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Lord Razzall: My Lords, does the Minister recognise that, as the noble Lord, Lord Dormand of Easington, has to my knowledge asked this question at least six times during the calendar year 2003, that reflects considerable concern about this issue? Will he also recognise that, as he has given an identical answer on all the six occasions on which the noble Lord has asked the question, it would be easier for him to tell the noble Lord what is clearly the Government's intention—that they have no intention whatever to introduce legislation to deal with those excessive payments?

Lord Sainsbury of Turville: My Lords, I do have a sense of deja vu. The Question asked by the noble Lord, Lord Dormand, is extremely important and we take it extremely seriously. However, where one has introduced legislation to deal with a particular situation, it is totally right and appropriate first to see the impact of that legislation before legislating further. It is not true to say that we have taken no action on this. We have acted in the regulations and we have a further paper out for consultation.

Lord Wedderburn of Charlton: My Lords, is my noble friend aware that he is to be congratulated on amending his previous stance in answer to some of these questions by at last recognising that it is possible to define what is "excessive". He previously denied that possibility. Will he also pay attention to the figures released last week and to the research done by Professor Cheffins and the like? Does the Department of Trade and Industry have research to counter the view put forward by such researchers that, neither here nor in Canada, has increased transparency had the effect of moderating the new rent extraction by company executives and senior managers? Will the Government do something to introduce regulation against excessive pension payments, which my noble friend mentioned, to directors who are currently cutting the pension rights of their workers?

Lord Sainsbury of Turville: My Lords, I think that there is a complete difference between expressing a personal view that a particular salary is excessive and trying to introduce legislation to define exactly what salary levels should be. Those are two quite separate matters. One could have a very clear view that, in particular circumstances, salaries are excessive or not appropriate. It is very different to try to construct any type of legislation which would make sense in such circumstances. As for the impact of transparency, the key issue is whether transparency linked with votes on remuneration reports at annual general meetings will have an impact. My very strong view is that it will have an impact and that directors would not like to have any aspect of their remuneration reports turned down at annual general meetings.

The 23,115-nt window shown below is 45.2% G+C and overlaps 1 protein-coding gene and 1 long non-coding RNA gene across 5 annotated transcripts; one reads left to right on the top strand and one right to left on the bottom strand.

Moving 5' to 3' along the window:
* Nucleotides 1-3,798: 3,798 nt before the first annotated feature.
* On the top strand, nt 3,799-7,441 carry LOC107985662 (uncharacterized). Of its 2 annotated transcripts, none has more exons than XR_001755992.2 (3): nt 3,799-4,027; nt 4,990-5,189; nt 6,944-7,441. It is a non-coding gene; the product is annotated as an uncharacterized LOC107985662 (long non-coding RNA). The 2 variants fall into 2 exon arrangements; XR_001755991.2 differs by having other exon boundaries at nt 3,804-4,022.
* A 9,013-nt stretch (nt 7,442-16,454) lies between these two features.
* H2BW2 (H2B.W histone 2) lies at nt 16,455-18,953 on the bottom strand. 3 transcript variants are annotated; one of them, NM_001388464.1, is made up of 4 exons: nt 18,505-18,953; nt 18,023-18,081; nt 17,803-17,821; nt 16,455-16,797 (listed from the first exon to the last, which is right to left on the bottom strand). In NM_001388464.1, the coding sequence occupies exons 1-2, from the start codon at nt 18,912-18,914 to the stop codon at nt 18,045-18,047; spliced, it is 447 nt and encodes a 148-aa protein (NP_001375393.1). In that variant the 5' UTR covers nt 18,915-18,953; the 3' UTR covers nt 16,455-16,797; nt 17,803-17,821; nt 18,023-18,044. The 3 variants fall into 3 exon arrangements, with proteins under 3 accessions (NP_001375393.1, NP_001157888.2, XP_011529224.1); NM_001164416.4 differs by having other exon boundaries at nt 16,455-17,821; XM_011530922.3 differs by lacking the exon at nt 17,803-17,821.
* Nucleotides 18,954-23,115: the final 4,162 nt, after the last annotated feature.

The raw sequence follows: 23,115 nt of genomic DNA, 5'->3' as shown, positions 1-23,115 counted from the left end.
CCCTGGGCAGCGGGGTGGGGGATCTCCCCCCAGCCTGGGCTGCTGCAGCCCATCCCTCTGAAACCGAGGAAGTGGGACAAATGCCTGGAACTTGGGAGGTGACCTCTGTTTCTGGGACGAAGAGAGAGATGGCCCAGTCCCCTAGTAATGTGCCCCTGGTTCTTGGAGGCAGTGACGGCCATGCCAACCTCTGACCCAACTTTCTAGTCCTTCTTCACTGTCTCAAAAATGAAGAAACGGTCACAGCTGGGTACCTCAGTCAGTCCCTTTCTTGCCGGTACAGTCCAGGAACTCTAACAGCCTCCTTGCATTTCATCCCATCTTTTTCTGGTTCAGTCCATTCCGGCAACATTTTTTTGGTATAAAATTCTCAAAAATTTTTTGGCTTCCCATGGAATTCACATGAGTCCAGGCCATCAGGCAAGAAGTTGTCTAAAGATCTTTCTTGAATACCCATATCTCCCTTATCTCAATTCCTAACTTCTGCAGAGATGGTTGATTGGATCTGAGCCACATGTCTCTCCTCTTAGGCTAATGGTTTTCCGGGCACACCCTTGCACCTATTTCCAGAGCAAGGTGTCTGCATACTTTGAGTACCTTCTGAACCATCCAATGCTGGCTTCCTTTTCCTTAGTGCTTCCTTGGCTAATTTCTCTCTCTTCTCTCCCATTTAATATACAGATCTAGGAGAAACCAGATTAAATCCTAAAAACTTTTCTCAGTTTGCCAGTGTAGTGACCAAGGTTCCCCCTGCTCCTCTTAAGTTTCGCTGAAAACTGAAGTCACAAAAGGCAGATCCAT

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Foreign Doctors: English Language Tests

2.45 p.m.

Lord Campbell of Croy asked Her Majesty's Government:

    Whether the English language tests, required to be taken by foreign doctors intending to practise in the United Kingdom, are to be abolished.

The Parliamentary Under-Secretary of State, Department of Health (Lord Warner): My Lords, we have no plans to change the legal requirement for a person to satisfy the General Medical Council that he has the necessary knowledge of English before he is allowed to practise here.

Lord Campbell of Croy: My Lords, I thank the noble Lord for his reply. While foreign doctors are making valuable contributions in our health service, is it not very important to avoid any verbal misunderstandings that might endanger the lives of patients?

Lord Warner: My Lords, as I said, the GMC does not have any plans to make changes in this area. We all accept that it is essential to good patient care and relationships of trust that doctors have a high standard of language proficiency.

Lord Clement-Jones: My Lords, I wonder whether the Minister is as baffled as I am by the report of the Sunday Telegraph on this matter. The GMC consultation document to which the report referred states that the GMC considers that:

    "A high standard of language proficiency is essential for good communication".

All the GMC is opening up is the question of whether those who have qualified in countries where English is a first language—namely, some of the Commonwealth countries and others—should be exempted from the international English language test which seems to us on these Benches to be perfectly sensible.